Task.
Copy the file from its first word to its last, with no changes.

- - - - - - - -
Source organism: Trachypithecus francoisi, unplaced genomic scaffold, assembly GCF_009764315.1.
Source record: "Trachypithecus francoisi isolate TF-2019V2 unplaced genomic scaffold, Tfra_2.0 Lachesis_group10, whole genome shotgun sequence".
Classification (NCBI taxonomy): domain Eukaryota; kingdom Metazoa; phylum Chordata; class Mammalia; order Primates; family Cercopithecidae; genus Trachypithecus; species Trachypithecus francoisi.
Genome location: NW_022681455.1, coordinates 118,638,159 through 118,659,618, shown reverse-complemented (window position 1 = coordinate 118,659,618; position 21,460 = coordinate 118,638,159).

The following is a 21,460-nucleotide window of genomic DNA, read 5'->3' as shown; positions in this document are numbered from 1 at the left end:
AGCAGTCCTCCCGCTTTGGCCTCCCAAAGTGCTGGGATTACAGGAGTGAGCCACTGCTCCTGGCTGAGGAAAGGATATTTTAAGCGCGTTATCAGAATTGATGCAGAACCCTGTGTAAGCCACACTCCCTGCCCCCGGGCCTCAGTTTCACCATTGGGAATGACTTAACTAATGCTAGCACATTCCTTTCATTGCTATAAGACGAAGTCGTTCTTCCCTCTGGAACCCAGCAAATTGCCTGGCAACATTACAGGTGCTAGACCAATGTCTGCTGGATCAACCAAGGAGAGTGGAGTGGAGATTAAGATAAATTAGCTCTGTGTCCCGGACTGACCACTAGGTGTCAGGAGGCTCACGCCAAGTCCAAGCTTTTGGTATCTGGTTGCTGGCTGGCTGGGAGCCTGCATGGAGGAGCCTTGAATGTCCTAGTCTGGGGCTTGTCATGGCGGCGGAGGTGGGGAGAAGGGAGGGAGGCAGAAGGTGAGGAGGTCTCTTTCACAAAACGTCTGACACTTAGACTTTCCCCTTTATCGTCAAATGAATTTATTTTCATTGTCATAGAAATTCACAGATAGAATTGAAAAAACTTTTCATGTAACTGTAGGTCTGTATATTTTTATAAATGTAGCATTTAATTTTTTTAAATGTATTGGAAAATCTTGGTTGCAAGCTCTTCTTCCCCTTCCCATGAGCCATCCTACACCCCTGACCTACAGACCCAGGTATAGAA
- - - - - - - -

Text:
Source organism: Trachypithecus francoisi, unplaced genomic scaffold, assembly GCF_009764315.1.
Source record: "Trachypithecus francoisi isolate TF-2019V2 unplaced genomic scaffold, Tfra_2.0 Lachesis_group10, whole genome shotgun sequence".
Classification (NCBI taxonomy): domain Eukaryota; kingdom Metazoa; phylum Chordata; class Mammalia; order Primates; family Cercopithecidae; genus Trachypithecus; species Trachypithecus francoisi.
Genome location: NW_022681455.1, coordinates 118,638,159 through 118,659,618, shown reverse-complemented (window position 1 = coordinate 118,659,618; position 21,460 = coordinate 118,638,159).

The following is a 21,460-nucleotide window of genomic DNA, read 5'->3' as shown; positions in this document are numbered from 1 at the left end:
AGCAGTCCTCCCGCTTTGGCCTCCCAAAGTGCTGGGATTACAGGAGTGAGCCACTGCTCCTGGCTGAGGAAAGGATATTTTAAGCGCGTTATCAGAATTGATGCAGAACCCTGTGTAAGCCACACTCCCTGCCCCCGGGCCTCAGTTTCACCATTGGGAATGACTTAACTAATGCTAGCACATTCCTTTCATTGCTATAAGACGAAGTCGTTCTTCCCTCTGGAACCCAGCAAATTGCCTGGCAACATTACAGGTGCTAGACCAATGTCTGCTGGATCAACCAAGGAGAGTGGAGTGGAGATTAAGATAAATTAGCTCTGTGTCCCGGACTGACCACTAGGTGTCAGGAGGCTCACGCCAAGTCCAAGCTTTTGGTATCTGGTTGCTGGCTGGCTGGGAGCCTGCATGGAGGAGCCTTGAATGTCCTAGTCTGGGGCTTGTCATGGCGGCGGAGGTGGGGAGAAGGGAGGGAGGCAGAAGGTGAGGAGGTCTCTTTCACAAAACGTCTGACACTTAGACTTTCCCCTTTATCGTCAAATGAATTTATTTTCATTGTCATAGAAATTCACAGATAGAATTGAAAAAACTTTTCATGTAACTGTAGGTCTGTATATTTTTATAAATGTAGCATTTAATTTTTTTAAATGTATTGGAAAATCTTGGTTGCAAGCTCTTCTTCCCCTTCCCATGAGCCATCCTACACCCCTGACCTACAGACCCAGGTATAGAA